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Does outsourcing add value?
Outsourcing has become a mainstay of global business. Companies routinely subcontract supply chain functions, such as manufacturing and logistics, to third-party vendors in the belief that outsourcing can reduce costs and improve service. But the practice of looking outside the four walls for improvements may be starting to fall out of favor. In some cases, companies are finding that it may actually be more cost-effective to bring outsourced jobs back in-house.
This edition of CSCMP's Supply Chain Quarterly describes how one manufacturer, the clothing maker Joseph Abboud, did just that. Two consultants who worked on that project—Jeff Boudreau and Brad Sampson of XCD Performance Consulting—detail the reasons why the company chose to terminate part of a successful arrangement with its third-party logistics (3PL) provider and "insource" its domestic distribution operation.
One reason for this move was the company's desire to embrace "lean" practices. The lean philosophy seeks to remove any waste, including any activity that does not add value, from the supply chain. For Abboud, outsourcing fit that description. Shipping finished goods from the plant to the 3PL in another state meant extra transportation costs and extra prep work. Relocating distribution back inside the plant allowed Abboud not only to save money but also to process and ship orders the same day for improved customer service.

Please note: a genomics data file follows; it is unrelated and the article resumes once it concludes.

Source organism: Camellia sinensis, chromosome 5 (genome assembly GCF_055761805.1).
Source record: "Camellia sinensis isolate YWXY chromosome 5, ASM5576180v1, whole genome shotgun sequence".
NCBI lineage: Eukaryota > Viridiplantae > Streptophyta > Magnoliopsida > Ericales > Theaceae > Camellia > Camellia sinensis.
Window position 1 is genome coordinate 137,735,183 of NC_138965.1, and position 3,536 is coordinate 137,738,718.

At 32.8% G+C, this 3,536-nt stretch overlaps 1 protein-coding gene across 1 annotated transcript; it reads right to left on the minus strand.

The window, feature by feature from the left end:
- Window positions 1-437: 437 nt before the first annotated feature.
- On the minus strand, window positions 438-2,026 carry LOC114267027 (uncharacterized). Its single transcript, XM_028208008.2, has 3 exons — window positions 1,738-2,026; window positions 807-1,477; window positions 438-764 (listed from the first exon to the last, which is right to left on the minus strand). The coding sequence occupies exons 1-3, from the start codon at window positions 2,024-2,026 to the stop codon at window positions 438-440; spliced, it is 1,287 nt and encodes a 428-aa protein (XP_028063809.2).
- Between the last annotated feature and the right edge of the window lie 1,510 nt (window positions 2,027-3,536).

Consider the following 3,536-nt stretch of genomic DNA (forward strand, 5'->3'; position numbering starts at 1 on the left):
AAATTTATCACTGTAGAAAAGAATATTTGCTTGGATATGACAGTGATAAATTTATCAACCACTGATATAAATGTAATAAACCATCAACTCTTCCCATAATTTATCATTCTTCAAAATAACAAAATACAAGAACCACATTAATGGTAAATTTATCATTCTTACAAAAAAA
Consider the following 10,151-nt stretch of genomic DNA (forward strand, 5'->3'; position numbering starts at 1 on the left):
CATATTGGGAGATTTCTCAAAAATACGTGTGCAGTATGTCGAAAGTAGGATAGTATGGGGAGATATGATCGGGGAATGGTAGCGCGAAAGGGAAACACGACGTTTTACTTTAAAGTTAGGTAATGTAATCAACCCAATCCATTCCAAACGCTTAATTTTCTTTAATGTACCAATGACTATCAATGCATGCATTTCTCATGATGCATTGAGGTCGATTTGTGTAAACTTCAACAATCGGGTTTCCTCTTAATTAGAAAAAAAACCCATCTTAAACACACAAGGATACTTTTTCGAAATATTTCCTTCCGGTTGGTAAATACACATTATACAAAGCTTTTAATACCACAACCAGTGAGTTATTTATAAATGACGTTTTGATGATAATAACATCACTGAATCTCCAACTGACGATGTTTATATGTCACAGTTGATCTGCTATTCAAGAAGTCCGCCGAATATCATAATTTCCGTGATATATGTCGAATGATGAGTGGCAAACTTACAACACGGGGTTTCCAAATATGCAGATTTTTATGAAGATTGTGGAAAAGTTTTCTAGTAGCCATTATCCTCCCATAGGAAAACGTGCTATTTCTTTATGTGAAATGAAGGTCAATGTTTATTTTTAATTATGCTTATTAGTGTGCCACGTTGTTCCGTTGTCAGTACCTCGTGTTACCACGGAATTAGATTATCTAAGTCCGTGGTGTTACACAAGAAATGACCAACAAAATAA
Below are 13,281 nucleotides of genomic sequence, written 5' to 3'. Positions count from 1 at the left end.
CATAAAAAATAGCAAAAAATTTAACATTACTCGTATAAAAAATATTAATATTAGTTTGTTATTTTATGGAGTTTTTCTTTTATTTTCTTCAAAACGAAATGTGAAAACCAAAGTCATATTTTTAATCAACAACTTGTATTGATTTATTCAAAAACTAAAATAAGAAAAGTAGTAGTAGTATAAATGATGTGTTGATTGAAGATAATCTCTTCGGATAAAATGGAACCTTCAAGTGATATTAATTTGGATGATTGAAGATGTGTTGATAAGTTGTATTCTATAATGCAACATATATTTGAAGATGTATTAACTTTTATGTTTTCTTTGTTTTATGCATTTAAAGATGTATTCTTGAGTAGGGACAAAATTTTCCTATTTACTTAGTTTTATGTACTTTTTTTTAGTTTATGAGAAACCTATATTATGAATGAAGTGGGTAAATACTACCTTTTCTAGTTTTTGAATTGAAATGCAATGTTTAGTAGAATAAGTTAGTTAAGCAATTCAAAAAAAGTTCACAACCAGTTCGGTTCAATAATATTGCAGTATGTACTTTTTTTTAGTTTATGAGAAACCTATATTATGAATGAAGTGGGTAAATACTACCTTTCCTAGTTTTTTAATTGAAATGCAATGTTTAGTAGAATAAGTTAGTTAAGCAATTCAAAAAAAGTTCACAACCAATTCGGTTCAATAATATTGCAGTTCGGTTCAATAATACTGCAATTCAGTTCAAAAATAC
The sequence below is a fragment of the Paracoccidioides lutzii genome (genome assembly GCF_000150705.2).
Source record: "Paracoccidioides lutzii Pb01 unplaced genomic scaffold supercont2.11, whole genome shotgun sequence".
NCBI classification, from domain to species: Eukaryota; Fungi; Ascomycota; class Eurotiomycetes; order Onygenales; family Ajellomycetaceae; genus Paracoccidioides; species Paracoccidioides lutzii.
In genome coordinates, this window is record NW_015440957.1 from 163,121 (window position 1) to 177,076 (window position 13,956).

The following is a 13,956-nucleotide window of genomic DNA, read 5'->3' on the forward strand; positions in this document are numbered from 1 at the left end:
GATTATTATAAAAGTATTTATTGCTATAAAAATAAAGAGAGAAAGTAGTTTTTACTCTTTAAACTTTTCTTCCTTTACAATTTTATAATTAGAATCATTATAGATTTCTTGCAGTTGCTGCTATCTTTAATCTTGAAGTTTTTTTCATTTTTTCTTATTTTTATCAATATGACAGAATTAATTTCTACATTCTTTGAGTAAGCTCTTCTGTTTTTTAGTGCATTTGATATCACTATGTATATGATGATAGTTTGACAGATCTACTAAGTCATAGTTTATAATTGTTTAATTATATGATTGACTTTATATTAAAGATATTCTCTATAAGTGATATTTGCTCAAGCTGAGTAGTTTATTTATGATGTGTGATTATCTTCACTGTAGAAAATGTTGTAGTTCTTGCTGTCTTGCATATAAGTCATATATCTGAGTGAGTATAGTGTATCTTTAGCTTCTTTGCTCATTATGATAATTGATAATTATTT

For years, third-party logistics companies have trumpeted their ability to cut costs. But Abboud found that it could reduce costs by removing the 3PL link in its supply chain. Its experience suggests that in the future, when companies seek to optimize their supply chain design, they should re-examine the role of outsourcing. They may find that contract logistics and manufacturing run counter to lean practices and principles.
Many companies, of course, are still outsourcing their operations and will continue to do so. Only time will tell whether Joseph Abboud's decision constitutes a supply chain aberration or represents a broader swing of the pendulum toward insourcing.
Either way, I hope you will agree that The Quarterly continues to be a source of interesting reading that pushes you to rethink your notions about the scope and contour of your own supply chain.
As Socrates once said, the unexamined life isn't worth living; those are good words to live by in both our personal and professional lives. If we as supply chain professionals are to become better at what we do, it's important that we regularly reexamine our assumptions and practices— at least once a quarter anyway.
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